A Rabbit Out Of The Hat

A Rabbit Out Of The Hat

The last Autumn Statement gave scant regard to younger generations. Fast forward to the forthcoming Budget and already there is mounting speculation that the Chancellor is going to unveil a plethora of intergenerationally fair policy measures. But will the policies announced really translate into greater political support from younger generations?

A brave politician could tackle the intergenerational inequity in higher education finance head on. Abandoning tuition fees entirely may be a step too far for a Conservative government but reducing fees, scrapping high interest rates (currently 6.1%) and lowering the 9% repayment rate, would all deliver a bigger saving both for today's students - most of whom will earn more than the proposed threshold of £25,000 annual earnings - and to future taxpayers than merely freezing tuition fees. Reintroducing maintenance grants for the poorest students would also send a signal that the government cares about the less privileged.

For younger generations who do not access higher education the derisory £3.50/hr apprenticeship rate for 16-18 year olds urgently needs addressing. At the Intergenerational Foundation we hear over and again how it's the cost of getting to a training establishment that is so prohibitive to many young people. Some kind of Youth Travel Voucher or concessionary fare scheme for apprentices would surely be welcomed.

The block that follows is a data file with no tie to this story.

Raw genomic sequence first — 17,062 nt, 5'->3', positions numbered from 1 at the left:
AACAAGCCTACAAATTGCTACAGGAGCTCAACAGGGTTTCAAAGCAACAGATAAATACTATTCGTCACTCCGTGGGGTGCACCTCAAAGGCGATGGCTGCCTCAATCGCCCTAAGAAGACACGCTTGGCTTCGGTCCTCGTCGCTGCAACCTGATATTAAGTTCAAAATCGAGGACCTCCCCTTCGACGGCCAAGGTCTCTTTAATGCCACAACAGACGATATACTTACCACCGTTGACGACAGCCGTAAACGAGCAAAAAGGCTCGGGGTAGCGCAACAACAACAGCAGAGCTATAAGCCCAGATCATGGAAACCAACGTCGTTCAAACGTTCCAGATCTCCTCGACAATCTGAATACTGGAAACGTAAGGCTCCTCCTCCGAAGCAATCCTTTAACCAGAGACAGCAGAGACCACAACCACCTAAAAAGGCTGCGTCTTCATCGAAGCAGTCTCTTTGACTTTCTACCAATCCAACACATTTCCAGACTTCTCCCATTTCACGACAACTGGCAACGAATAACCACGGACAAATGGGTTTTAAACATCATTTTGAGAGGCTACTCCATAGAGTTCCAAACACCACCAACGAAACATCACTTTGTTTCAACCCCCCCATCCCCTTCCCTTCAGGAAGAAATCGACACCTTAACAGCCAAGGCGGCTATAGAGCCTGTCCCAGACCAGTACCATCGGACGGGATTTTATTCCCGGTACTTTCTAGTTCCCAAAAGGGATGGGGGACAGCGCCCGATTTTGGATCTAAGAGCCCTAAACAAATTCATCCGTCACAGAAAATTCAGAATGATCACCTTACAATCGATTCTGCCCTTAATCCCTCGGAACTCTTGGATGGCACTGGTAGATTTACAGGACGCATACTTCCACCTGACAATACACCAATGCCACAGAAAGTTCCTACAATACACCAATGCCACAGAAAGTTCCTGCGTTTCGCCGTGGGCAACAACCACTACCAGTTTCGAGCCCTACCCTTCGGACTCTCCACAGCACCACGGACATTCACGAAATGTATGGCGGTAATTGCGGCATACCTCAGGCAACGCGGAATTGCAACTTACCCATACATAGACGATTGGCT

Stamp duty holidays for first-time buyers may seem an attractive policy offer but for every 1% drop in stamp duty house prices increase by about 1.4%. History also tells us that market activity increased by 20% when stamp duty was decreased in 2008/9, again fuelling house prices. Better policies would be to further discourage "landlording" investment, actively promoting nudge policies to reduce house prices over the long term, and encouraging older generations to consider downsizing outright or even downsizing in situ - that is getting a tax break if they subdivide their own homes so they can stay in their local communities, while at the same time increasing the housing stock.

Making the tax system more intergenerationally fair with the rescinding of National Insurance contribution (NICs) exemptions for the over-65s would level the playing field between young and old in the workplace. It cannot be fair that an older worker, doing the same job as a younger worker, effectively gets a 12% pay increase just by sheer fluke of age. Charging NICs on the 1.1 million over-65s still working would raise an extra £2 billion a year for the NHS, which is already overwhelmed with caring for a rapidly ageing population.

Instead, like all recent governments, both left- and right-leaning, it is likely that that the Chancellor will veer away from tackling the bigger ticket items such as keeping the Triple Lock on the State Pension, with its current liability running at over £5 trillion.

The good news is that intergenerational fairness, following the "Youth quake" at the recent General Election, has made politicians sit up and listen. Getting a hammering at the ballot box does wonders.


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